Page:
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Christmas Can Get Stressful – some tips for a positive festive season.

Posted 20 December 2017

With the festive season around the corner, while it’s expected to be the happiest time of the year, for some it can also be a time of increased stress and loneliness. Sadness around the holiday period can be triggered by so many factors including financial stress, loneliness, worry and grief.
 

Social Media 

When everyone around you seems to be in a celebratory mood, and you are not, it can feel isolating. It’s even more difficult to stop comparing ourselves with others on social media with all those happy pictures floating around your news feed.  If you are feeling isolated this Christmas, it may be a good idea to reduce your social media usage during this time, and utilise other forms of communication with friends and family, such as a phone call or a text message instead. 
 

Dealing with family tensions

When everyone comes together, it can be a joyous occasion, but it can also bring to the surface old tensions. Sometimes the financial burden of buying gifts and organising a feast can lead to family conflict. 
 
For others, it’s may be a time of reflecting on the loss of loved ones. This can be really difficult especially when memories flood back and you find it hard to celebrate without that person being around. 
 
Incidents of domestic violence are also reported to increase during this time, and can be triggered by the pressures of family and finances all adding up. 
 
As a White Ribbon Accredited workplace, Ability Options feels strongly about preventing and responding to violence against women, so if you or someone you know is a victim of domestic violence during the festive season, we encourage you to speak up. 
 
Domestic violence can include (but is not limited to); emotional abuse, physical assault, sexual assault, verbal abuse, financial abuse and psychological abuse. 
If you would like to speak to someone about any domestic violence concerns, you can call 1800 732 732 (1800RESPECT) for a private and confidential discussion. 1800RESPECT offer counselling and support services, free of charge, to those living in Australia.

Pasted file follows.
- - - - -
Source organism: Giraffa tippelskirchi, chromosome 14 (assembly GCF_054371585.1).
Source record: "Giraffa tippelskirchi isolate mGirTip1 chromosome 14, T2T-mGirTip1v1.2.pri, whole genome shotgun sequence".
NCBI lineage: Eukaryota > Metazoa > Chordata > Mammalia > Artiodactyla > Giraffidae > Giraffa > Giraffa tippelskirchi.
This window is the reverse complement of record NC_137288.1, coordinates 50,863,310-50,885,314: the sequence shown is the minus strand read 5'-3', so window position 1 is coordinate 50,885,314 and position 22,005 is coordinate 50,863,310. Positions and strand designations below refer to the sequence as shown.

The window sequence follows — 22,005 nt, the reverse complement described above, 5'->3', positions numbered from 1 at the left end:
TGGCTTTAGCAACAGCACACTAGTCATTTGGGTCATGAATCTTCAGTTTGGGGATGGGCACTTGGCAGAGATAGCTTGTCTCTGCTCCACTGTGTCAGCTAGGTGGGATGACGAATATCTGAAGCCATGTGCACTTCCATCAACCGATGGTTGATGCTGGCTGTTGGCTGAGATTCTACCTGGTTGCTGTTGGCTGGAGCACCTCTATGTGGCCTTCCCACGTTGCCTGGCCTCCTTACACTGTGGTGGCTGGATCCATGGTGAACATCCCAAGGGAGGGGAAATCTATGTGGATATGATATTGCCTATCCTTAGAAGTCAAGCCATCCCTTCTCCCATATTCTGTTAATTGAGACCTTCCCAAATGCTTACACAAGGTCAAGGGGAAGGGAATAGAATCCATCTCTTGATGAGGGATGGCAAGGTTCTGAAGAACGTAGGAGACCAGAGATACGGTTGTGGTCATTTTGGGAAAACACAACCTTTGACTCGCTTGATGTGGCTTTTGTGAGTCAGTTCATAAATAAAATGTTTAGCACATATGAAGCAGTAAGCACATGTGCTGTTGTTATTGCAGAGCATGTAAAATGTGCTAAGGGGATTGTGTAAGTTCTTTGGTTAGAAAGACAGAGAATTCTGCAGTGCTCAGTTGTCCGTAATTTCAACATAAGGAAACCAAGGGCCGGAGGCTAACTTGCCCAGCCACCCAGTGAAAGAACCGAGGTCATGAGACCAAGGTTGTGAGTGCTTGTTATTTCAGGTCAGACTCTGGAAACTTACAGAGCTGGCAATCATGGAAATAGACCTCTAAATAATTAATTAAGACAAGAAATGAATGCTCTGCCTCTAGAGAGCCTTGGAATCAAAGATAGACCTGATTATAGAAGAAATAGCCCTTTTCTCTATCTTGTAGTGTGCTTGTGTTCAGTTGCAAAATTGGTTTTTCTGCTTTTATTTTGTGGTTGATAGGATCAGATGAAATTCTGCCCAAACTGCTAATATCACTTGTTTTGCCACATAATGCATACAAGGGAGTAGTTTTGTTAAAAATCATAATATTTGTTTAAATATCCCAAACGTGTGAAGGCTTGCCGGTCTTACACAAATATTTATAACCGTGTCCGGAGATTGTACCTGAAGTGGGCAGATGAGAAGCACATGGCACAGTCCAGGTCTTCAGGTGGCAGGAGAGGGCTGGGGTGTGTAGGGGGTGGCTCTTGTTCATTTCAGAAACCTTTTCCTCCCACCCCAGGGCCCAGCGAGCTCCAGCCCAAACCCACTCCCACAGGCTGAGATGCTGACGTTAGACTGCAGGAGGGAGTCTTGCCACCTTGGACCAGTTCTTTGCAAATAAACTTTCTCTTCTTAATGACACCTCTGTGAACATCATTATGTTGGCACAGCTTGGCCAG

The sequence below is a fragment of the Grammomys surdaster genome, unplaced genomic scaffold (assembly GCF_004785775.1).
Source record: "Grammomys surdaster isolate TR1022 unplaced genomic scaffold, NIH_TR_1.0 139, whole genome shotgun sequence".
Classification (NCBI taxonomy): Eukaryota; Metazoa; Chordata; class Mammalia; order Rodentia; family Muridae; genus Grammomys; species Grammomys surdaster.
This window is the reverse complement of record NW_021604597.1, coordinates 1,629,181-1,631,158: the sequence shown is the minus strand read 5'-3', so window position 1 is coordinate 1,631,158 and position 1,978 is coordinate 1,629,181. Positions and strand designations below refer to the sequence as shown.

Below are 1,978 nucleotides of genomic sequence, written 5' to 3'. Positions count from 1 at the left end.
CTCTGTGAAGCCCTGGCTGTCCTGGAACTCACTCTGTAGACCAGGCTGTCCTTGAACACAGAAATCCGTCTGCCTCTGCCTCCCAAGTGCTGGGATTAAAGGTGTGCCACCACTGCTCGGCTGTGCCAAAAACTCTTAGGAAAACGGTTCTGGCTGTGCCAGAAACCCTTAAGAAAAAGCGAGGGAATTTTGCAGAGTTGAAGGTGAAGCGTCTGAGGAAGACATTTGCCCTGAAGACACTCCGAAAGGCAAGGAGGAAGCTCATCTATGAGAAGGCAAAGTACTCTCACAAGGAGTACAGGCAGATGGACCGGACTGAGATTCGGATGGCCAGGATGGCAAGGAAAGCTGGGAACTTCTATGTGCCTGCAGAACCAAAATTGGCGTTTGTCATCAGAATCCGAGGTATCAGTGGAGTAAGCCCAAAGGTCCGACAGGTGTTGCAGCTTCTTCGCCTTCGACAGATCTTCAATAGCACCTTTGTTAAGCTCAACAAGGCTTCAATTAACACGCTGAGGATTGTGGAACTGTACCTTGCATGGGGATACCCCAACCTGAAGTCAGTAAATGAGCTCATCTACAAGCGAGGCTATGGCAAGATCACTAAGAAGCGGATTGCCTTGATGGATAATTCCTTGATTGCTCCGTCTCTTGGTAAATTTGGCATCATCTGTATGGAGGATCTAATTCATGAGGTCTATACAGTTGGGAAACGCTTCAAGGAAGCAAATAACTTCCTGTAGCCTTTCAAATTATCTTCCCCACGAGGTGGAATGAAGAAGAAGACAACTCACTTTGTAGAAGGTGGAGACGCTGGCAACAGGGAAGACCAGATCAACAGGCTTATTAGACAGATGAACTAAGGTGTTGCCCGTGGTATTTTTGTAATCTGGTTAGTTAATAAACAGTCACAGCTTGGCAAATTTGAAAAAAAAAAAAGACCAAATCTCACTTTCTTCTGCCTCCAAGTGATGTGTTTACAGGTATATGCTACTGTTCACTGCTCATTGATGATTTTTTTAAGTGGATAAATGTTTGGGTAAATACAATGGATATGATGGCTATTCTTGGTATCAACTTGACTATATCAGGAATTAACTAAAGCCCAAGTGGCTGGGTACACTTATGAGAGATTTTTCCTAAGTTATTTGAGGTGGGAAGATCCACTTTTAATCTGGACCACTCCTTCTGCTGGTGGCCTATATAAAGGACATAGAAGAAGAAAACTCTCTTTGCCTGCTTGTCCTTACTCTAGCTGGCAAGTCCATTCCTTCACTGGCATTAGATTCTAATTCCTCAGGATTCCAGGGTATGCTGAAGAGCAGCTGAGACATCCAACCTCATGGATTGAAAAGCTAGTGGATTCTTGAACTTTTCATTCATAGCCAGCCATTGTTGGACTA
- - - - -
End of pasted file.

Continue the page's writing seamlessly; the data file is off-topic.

If at any time there is danger present, it is best to call 000 in these circumstances.
 
Whether you have too many commitments this year, or you are going to be on your own, it’s often our own expectations that increase stress. If you feel that too many outings will increase your stress levels, you have a choice to plan your day around your needs and spend time with people that are understanding and supportive. 
 
It’s ok to say no to things or just attend for a portion of the time – as much as you think you can handle. 
 

Managing loneliness

For some, Christmas is a time of loneliness where they don’t have family and friends to spend the festive season with. It is easy for  people to feel alone during a time when everyone else seems to be surrounded by loved ones. To cope better with this period, here are some tips:
 
Connect with friends and family. Even if you’re separated by distance, technology makes it easier for us to get in touch over skype, phone of email, social media.
If you can, volunteer or attend community events. If you know that you’ll be alone during Christmas day, you can make plans in advance to volunteer at a local shelter of charity and it could open up doors for you to meet with new people. You can also find out what’s on locally and get outdoors and attend an event. 
Connect with people virtually - Beyondblue has started a fantastic initiative, The Christmas 2017/New Years Chillout Lounge which is an online form available to seek support, find information or join conversation about holiday coping strategies and ways to improve mental health. A team of moderators as well as community champions who have experienced depression and anxiety monitor the comments as they are made. It’s a great way to connect with others and begin to talk about issues you might find difficult to speak about face-to-face. 
 

Talk to someone

For some of us, feelings of sadness and isolation isn’t necessarily to do with one particular reason. Sometimes the hustle and bustle is enough to bring about feelings of stress, isolation and anxiety.
 
Whether you are experiencing loneliness, health issues or family difficulties or if you are just simply feeling a bit down, the best thing to do is reach out and talk to someone. If you have a friend or family member you can talk to, maybe start there. 
 
Speaking to a professional may be helpful, because it can help you identify the core reasons for your feelings and how best to manage them.
 
If you do feel that you would like to speak with someone this festive season, remember there is help available, as you do not have to face these challenges on your own. Call and speak to someone. 
 
Lifeline - 131 114
Beyond Blue - 1300 22 4636
National Family and Domestic Violence Counselling Line - 1800 737 732
 
Sometimes we get caught up with everything that is happening around us so it is important to be mindful of what others may be personally experiencing – mentally, physically, spiritually and emotionally – and  see this time as an opportunity to reach out to those in our communities that might be in need of a friendly smile and a chat.

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